Saturday, January 28, 2012

The (semi) seduction of S

Some six weeks after shocking myself and perhaps one or two others by buying an e-reader, I thought I'd stop in here for a brief posting about my experience with the machine so far.

Mostly, I like it. A lot. There are caveats, however, and, in a weird bizarro-world twist on my reading life pre-E, mostly they have to do with libraries.

First the good news. I continue to love the loss of the heavy weight of physical books burdening my backpack and my back. I love the petite sleek ease of handling that is the key feature of my little red machine. This lovely little number fits my grip as no book ever did, love the grip of books though I always have. I find the reading experience swell. I've also been having a lot of fun searching out and retrieving free books at Project Gutenberg and sometimes Google Books. I've read several issues of the New York Times Book Review on my reader, because the bookstore where I pick up my weekly free copy is unreliable, sometimes offering a pile, sometimes not, and so the weeks when the paper NYTBR isn't available for free, I live a little and spend the dollar and change to buy it onto my reader. The rag itself remains as maddening as ever for its reactionary politics and mostly dimwitted reviews--and in the electronic version, those endless back pages of infinite versions of bestseller lists are endlessly annoying, turning them virtually seeming to be more of a time-consuming obstacle than flipping actual pages ever is--but it's a habit I can't seem to break so it's nice to have the e-option.

I did break down and buy a couple books, quite cheap, but that same week I used a gift certificate I'd been holding on to and also picked up some physical books at a physical bookstore. So it's not as though I've abandoned the old technology.

Except--eek--yes I have! Sheepishly I shall admit: I've quickly grown so enamored of the ease of use of this new approach to reading that, despite the to-read piles of books amassed throughout my apartment, whenever I finish a book and am faced with the choice of which one to read next, I find myself turning toward those on the e-reader and not those towering on my dresser or crammed onto bookshelves. It seems that I can't bring myself to heft a book book anymore. Or at least not yet. I hope and trust that it's just the newness of the thing, and that I'll soon settle down, settle into the pattern I'd predicted and expected, that is, moving between physical and e-books, picking what I want to read next based on what I want to read next, not based on how I'll access the book's words.

There's a further complication. E-borrowing from the library. This has turned out to be an exasperating experience, further skewing, nay limiting in an unexpected way, my reading choices. Yes, the libraries have limited offerings and long lines for those few e-books, I wrote about this in my last post. What I didn't know yet at that point is that the effect not only of the shortage but of the whole e-library-borrowing setup is insidious. See, I'll log on at the library, search its e-book collection, find, say, three or four I'd like to read, and add myself to the waiting list. Then, some days or weeks later, I'll get an email from the library saying such-and-such e-book I requested is now available for me to check out and that I have three days to do so. Well now. If I don't check out the book I lose my shot at it. If I do check it out, a countdown clock immediately kicks in, and I have 21 days to read it. At the end of those 21 days the e-library-book will disappear from my e-reader. Ack! What if I'm in the middle of reading it? Too bad! It's gone! And so I lose all volition. If it's a book I want to read, I have to either set aside whatever book I'm already reading if I'm concerned this library e-book might take a while and start it immediately, or finish the book I'm reading and then have no choice but to start this library e-book as my next one. Either way I'll feel that 21-day clock nipping at me as I read it. The effect is compounded if I've borrowed more than one.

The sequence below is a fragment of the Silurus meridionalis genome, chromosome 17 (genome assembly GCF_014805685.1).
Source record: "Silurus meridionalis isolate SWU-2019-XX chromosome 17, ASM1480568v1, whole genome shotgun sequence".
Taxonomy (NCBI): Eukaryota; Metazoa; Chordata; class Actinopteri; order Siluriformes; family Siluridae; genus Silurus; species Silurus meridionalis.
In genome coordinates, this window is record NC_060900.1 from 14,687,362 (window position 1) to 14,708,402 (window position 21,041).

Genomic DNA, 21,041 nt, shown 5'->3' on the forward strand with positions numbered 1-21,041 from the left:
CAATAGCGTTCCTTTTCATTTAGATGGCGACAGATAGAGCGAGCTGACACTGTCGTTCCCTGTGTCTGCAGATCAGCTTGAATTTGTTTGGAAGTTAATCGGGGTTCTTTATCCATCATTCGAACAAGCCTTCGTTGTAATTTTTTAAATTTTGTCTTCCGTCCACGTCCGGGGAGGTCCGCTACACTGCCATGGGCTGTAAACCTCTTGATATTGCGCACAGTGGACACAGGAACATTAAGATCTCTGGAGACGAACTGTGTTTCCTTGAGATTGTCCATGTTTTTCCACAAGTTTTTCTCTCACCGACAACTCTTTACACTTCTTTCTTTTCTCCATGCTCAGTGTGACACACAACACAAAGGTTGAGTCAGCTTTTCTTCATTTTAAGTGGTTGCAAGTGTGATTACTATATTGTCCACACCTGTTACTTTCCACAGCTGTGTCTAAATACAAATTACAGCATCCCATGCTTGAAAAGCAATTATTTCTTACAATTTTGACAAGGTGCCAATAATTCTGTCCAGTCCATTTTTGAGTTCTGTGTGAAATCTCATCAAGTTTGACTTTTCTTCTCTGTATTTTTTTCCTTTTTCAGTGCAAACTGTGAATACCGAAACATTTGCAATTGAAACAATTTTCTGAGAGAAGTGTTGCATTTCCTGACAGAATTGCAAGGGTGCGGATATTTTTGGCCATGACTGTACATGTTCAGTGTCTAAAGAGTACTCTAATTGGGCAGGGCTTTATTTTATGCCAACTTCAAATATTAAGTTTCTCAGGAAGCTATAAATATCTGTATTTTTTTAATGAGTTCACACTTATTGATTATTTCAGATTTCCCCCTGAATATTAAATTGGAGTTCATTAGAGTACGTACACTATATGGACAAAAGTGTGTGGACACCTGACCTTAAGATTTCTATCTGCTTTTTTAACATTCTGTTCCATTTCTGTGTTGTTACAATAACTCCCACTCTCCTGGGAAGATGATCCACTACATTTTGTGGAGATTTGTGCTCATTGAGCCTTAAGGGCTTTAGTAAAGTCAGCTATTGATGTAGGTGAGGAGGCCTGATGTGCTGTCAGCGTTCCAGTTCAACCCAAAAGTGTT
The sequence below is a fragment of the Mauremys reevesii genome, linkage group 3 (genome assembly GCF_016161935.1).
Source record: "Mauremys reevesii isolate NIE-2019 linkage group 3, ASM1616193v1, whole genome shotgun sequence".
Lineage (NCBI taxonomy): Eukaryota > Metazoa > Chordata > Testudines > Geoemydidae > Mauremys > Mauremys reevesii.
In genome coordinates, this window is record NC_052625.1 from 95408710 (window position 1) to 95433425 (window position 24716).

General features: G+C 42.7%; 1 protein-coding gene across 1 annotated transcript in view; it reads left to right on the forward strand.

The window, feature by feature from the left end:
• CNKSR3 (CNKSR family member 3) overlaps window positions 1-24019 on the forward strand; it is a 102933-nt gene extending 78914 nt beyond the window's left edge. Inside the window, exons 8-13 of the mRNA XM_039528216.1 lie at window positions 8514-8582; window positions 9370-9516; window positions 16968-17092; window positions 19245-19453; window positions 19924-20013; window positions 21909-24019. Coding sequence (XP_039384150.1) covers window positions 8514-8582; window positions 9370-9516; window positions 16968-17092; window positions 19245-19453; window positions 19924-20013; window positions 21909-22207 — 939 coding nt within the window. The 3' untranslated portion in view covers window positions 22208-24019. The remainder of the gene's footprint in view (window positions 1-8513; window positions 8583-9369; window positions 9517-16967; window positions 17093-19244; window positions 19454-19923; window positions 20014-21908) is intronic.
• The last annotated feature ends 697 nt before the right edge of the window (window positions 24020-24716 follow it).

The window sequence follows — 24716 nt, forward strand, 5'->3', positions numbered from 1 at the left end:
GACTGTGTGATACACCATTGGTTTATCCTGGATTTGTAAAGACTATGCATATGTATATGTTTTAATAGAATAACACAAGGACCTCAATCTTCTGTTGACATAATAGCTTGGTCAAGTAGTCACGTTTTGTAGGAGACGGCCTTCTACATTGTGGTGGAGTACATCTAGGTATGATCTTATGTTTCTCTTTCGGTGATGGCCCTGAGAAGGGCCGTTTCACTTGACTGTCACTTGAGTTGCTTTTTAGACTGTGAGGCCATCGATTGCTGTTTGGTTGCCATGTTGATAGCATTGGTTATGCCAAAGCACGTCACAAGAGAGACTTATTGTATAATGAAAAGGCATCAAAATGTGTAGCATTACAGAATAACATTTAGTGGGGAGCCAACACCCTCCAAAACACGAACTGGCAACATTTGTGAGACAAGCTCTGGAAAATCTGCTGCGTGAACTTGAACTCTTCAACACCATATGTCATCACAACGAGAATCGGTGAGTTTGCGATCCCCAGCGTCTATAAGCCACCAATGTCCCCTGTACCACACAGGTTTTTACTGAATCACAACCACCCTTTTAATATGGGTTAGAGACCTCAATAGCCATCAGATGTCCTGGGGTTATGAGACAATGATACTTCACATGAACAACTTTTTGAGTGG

The experience is absolutely opposite the way I've always used libraries. I've always made my rounds--I frequent two to three branches of the New York Public Library, two branches of the Queens Library, and the library of the university where I work--and taken out armloads of books. These armloads become piles alongside the rest of my to-read piles, and I have this juicy embarrassment of riches always at my fingertips. And so I've always danced a splendid dance, arcane, unique, with steps only I know, each time I'm ready to start a new book, roaming among the available volumes until I decide which one it'll be. The library books might stay piled for a good long while, as I renew and renew and renew, so there's never been any pressure to get to them before books I own. No one, no entity,no algorithm, no clock, ever forced upon me the decision of my next book. Now that freedom is gone. I miss it.

Ah well, these are kinks, I'd like to think, and will work themselves out. Overall I remain glad I got the device. One day soon I'll return to this space to report on some of what I've read on it.